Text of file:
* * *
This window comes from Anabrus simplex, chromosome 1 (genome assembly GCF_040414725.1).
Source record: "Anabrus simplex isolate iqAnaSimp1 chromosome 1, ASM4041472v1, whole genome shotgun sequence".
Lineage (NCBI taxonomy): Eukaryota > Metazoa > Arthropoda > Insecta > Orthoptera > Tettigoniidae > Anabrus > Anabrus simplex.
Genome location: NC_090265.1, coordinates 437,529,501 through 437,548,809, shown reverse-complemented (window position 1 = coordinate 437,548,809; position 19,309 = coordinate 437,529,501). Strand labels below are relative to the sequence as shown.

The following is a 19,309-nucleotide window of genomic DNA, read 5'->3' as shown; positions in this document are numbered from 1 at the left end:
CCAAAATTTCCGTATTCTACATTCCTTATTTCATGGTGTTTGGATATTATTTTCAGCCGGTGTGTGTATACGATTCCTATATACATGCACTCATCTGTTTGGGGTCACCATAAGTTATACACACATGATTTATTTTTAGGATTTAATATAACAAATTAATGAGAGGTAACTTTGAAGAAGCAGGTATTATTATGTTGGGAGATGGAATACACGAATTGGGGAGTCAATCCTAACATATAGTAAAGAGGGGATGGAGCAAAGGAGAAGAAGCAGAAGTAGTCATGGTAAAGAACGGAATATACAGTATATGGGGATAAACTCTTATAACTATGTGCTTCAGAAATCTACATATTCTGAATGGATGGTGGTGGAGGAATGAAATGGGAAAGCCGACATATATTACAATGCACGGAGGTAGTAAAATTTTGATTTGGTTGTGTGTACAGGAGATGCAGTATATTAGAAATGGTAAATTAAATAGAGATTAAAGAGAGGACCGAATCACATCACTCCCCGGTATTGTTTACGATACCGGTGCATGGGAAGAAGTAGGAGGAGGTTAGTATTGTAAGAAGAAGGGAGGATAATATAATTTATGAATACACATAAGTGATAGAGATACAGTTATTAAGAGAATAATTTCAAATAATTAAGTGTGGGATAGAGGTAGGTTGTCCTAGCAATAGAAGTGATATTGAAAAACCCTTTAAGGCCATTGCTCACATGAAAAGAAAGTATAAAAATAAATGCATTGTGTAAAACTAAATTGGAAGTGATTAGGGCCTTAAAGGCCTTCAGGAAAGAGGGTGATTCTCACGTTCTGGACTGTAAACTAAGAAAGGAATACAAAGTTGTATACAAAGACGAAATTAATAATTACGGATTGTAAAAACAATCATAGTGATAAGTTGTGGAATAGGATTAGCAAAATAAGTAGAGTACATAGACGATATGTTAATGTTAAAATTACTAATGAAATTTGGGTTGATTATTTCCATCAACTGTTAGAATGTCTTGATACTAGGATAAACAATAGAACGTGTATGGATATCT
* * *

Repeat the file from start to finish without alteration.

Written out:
This window comes from Anabrus simplex, chromosome 1 (genome assembly GCF_040414725.1).
Source record: "Anabrus simplex isolate iqAnaSimp1 chromosome 1, ASM4041472v1, whole genome shotgun sequence".
Lineage (NCBI taxonomy): Eukaryota > Metazoa > Arthropoda > Insecta > Orthoptera > Tettigoniidae > Anabrus > Anabrus simplex.
Genome location: NC_090265.1, coordinates 437,529,501 through 437,548,809, shown reverse-complemented (window position 1 = coordinate 437,548,809; position 19,309 = coordinate 437,529,501). Strand labels below are relative to the sequence as shown.

The following is a 19,309-nucleotide window of genomic DNA, read 5'->3' as shown; positions in this document are numbered from 1 at the left end:
CCAAAATTTCCGTATTCTACATTCCTTATTTCATGGTGTTTGGATATTATTTTCAGCCGGTGTGTGTATACGATTCCTATATACATGCACTCATCTGTTTGGGGTCACCATAAGTTATACACACATGATTTATTTTTAGGATTTAATATAACAAATTAATGAGAGGTAACTTTGAAGAAGCAGGTATTATTATGTTGGGAGATGGAATACACGAATTGGGGAGTCAATCCTAACATATAGTAAAGAGGGGATGGAGCAAAGGAGAAGAAGCAGAAGTAGTCATGGTAAAGAACGGAATATACAGTATATGGGGATAAACTCTTATAACTATGTGCTTCAGAAATCTACATATTCTGAATGGATGGTGGTGGAGGAATGAAATGGGAAAGCCGACATATATTACAATGCACGGAGGTAGTAAAATTTTGATTTGGTTGTGTGTACAGGAGATGCAGTATATTAGAAATGGTAAATTAAATAGAGATTAAAGAGAGGACCGAATCACATCACTCCCCGGTATTGTTTACGATACCGGTGCATGGGAAGAAGTAGGAGGAGGTTAGTATTGTAAGAAGAAGGGAGGATAATATAATTTATGAATACACATAAGTGATAGAGATACAGTTATTAAGAGAATAATTTCAAATAATTAAGTGTGGGATAGAGGTAGGTTGTCCTAGCAATAGAAGTGATATTGAAAAACCCTTTAAGGCCATTGCTCACATGAAAAGAAAGTATAAAAATAAATGCATTGTGTAAAACTAAATTGGAAGTGATTAGGGCCTTAAAGGCCTTCAGGAAAGAGGGTGATTCTCACGTTCTGGACTGTAAACTAAGAAAGGAATACAAAGTTGTATACAAAGACGAAATTAATAATTACGGATTGTAAAAACAATCATAGTGATAAGTTGTGGAATAGGATTAGCAAAATAAGTAGAGTACATAGACGATATGTTAATGTTAAAATTACTAATGAAATTTGGGTTGATTATTTCCATCAACTGTTAGAATGTCTTGATACTAGGATAAACAATAGAACGTGTATGGATATCT